Central Seoul, Korean Eats, The Best of Seoul

Review: Black Fowl is Fair: Black Chicken Ginseng Soup

This article was originally published by Seoul Magazine in the August 2010 issue. It is being reprinted here with permission. Please read my monthly columns in Seoul Magazine. The magazine can be found in many establishments around the city and at their bookstore in Samcheongdong. You can also read their online magazine at http://www.seoulselection.com/index.php/home/

Black Chicken Samgyetang at Kuryeo Samgyetang Seoul, Korea

   The idea of eating black foods seems like a paradox. Maybe it’s because we have all learned that burnt steaks, chicken, and grilled cheese don’t taste very good. Or maybe it’s because we all see ourselves as beings of white light and black foods might muddy that image. Whatever the reason, the concept of “black foods” is not instantly associated with deliciousness.

    An enigma in the food world is Black Chicken or called O-golgye in Korea. This rare bread of chicken has black flesh and black bones. This rare strain of chicken is very difficult to breed- I learned that one farmer in Jirisan (a mountain in the southern region in Korea) is only able to raise 50 a year.

Finding restaurants that serve this dish is also rare. After a long search, I went to Kuryeo Samgyetang over by City Hall. Here they prepare the chicken like poule au pot: the black chicken is stuffed with sticky rice, a clove of garlic, ginko nuts, and jujube (Korean date). The chicken is then stewed until the flesh is melt-off-the-bone tender and the broth rich. Just before serving, the chicken is topped with green onions.

    Served in a circular ceramic bowl, at first glance, the cross-legged black chicken in the whitish broth looks like a paintbrush drawn ying-yang sign. In the broth floats a circular purple jujube, a stalk of ginseng, and some green chopped onion. It’s very mindful.

    After admiring this dish, you might be wondering how you are supposed to eat it. There are no rules. You can start by taking your chopsticks and spoon to eat the black flesh and grey/white broth.

Black Chicken Samgyetang at Kuryeo Samgyetang Seoul, Korea

    The classic, advanced way to eat O-golgye is to use your chopsticks to split the chicken in half and pull out all the black bones in the chicken. Afterwards, you can take the rice and all the stuffing and stir it together to make rich rice porridge.

    Korean people don’t think of O-golgye as a meal, but as medicine. While talking with Professor Jia Choi of Ewha University, I learned that people of a certain body type: the Soo-umin (lanky, tall and thin) benefit greatly from eating this dish. She also mentioned that one of her friends always has at least 5 black chickens in her freezer and whenever she feels like is going to be ill, she cooks one. After eating it, she says she feels reborn.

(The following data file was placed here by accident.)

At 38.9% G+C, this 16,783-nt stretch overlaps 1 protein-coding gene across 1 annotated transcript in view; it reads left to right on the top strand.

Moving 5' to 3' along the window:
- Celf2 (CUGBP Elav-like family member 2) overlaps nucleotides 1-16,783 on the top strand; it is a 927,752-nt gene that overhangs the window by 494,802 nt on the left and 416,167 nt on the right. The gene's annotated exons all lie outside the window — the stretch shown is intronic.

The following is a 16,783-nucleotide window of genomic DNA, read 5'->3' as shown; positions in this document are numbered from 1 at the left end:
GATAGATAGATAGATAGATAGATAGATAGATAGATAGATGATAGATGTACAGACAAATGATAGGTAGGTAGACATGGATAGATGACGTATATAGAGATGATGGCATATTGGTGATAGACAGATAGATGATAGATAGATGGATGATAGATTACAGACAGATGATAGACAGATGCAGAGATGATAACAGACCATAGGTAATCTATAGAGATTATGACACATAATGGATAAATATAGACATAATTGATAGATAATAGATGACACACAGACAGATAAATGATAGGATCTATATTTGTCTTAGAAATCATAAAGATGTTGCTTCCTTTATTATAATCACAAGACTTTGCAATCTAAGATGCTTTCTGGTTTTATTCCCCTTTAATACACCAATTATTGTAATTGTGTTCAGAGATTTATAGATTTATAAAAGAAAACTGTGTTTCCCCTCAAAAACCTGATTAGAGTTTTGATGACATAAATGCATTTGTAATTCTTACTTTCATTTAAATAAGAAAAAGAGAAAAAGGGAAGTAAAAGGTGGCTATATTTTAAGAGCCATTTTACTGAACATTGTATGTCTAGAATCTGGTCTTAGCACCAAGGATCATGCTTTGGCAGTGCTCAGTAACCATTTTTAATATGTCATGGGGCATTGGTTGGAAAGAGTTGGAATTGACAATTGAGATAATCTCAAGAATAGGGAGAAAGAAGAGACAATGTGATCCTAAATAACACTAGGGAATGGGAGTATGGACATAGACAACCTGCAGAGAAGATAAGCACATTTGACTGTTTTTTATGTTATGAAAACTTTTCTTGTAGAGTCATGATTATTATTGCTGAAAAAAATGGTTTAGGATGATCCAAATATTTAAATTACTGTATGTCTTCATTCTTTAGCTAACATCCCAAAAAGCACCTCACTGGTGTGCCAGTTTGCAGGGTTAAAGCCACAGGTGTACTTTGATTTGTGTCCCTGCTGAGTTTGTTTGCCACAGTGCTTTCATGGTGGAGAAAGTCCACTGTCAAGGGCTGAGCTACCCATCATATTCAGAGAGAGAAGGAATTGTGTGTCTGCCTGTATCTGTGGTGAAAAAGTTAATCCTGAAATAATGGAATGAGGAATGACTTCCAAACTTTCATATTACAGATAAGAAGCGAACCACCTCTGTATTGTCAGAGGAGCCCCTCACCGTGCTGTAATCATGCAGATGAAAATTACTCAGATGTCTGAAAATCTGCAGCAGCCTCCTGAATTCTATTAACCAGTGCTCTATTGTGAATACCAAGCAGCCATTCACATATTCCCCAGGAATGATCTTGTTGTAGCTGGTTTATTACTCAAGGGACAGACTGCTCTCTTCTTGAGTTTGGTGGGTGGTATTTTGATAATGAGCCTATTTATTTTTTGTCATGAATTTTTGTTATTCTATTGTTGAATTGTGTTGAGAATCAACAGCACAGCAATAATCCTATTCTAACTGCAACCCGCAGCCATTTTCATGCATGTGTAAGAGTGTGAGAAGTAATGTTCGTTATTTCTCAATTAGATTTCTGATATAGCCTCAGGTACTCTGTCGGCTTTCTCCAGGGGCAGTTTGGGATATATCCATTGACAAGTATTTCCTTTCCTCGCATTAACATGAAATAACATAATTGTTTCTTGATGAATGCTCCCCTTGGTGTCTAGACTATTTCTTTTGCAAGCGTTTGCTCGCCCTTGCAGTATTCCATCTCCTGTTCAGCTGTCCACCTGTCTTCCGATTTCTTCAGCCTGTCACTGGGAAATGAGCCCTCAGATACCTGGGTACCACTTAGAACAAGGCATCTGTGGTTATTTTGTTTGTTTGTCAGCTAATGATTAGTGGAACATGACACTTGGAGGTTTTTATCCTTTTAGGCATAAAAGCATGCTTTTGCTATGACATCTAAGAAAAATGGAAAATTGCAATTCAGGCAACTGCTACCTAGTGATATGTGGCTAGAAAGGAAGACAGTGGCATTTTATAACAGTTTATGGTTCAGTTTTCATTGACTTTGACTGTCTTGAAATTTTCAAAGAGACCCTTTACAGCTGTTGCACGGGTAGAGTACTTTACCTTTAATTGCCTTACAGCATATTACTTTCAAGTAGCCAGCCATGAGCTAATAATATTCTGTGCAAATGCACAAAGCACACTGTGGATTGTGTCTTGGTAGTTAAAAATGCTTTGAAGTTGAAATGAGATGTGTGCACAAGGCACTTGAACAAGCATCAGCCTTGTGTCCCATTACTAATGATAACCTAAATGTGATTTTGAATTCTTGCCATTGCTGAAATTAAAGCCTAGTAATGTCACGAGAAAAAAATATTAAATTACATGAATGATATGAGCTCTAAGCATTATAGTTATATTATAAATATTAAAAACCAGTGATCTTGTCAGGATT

Now I don’t know what sort of body type I have, but eating this chicken has become my new obsession. I had this dish on Wednesday night and afterwards I went out drinking until 6am the next morning. I followed this outing with long days at the office and late nights (until 3am) on Thursday, Friday, and Saturday. I don’t know if it was the chicken, but normally, I turn in around 11pm. I didn’t suffer from hangovers and I felt energized the whole time. I am going to have to return soon to see if this was a fluke or the real deal.

Kuryeo Samgyetang
Seoul, Jeong-gu, Seosomundong 55-3.
02-752-9376
Directions: Go our City Hall Station Subway Station (Line 2) Exit 10 and walk 2 blocks. It’ll be on the right.

Whole Fried Chicken at Kuryeo Samgyetang Seoul, Korea
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Central Seoul, Korean Eats, The Best of Seoul

Have you tried Soy Tiramisu? Congdu Neo Korean Cuisine

On Thursday, I helped organize an event for the chef’s association in Korea , LTB. At the event the chefs learned how to make makgeolli from scratch and then made their own batches of makgeolli. The event was a big success and the Chosun Ilbo, Korea’s largest newspaper, did a story on the event.

Now before the event, I had an opportunity eat at the venue, Congdu Restaurant (Located in the Seoul National History Museum). The concept of the restaurant is healthy, new, and almost everything is made from beans.

Green Menu
Soybean milk Soup

We started out with a soy bean milk soup (kongguksu) flavored with green herb (mugwort) with angel hairlike threads of crunchy turnip noodles with a citrus dressed salad. This dish was very refreshing and refined.

Then we had a pumpkin soup with a hint of soybean and garnished with roasted walnut and a chestnut. This dish was very subtle. The main course was very Korean as well. We had the green menu (25,000 per person) and the options were a bibimbap with a thick, flavorful soybean paste sauce or a grilled corvina fish served with rice and green tea. I had the fish and green tea and it was a tranquil, zenlike meal. You take a bite of the savory fish, a sip of tea, and a bite of rice and you feel very much at peace. It’s not a flavor bomb of spicy, sweet, savory; it’s just very calming- especially as you look out into the open field of the Seoul National History Museum.

Soup
Pumpkin Soy Bean Soup with Autumn Nuts
Black Bean, Ginseng Makgeolli Cocktail
Green Tea with Fish?
Bibimbap
Corvina Fish
You have to have Kimchi with every Korean Meal.
The patio

Oh, we can’t forget about the dessert. You get a small cup of fresh cut fruit served with soybean tiramisu. I had doubts that this dish would work, but it did. They replaced the marscapone with a bit of soybean. The creamy soy paired well with the coffee cake beneath. This is something I might have to play around with later: turning beans into cream? It sounds like alchemy.

Soy Bean Tiramisu
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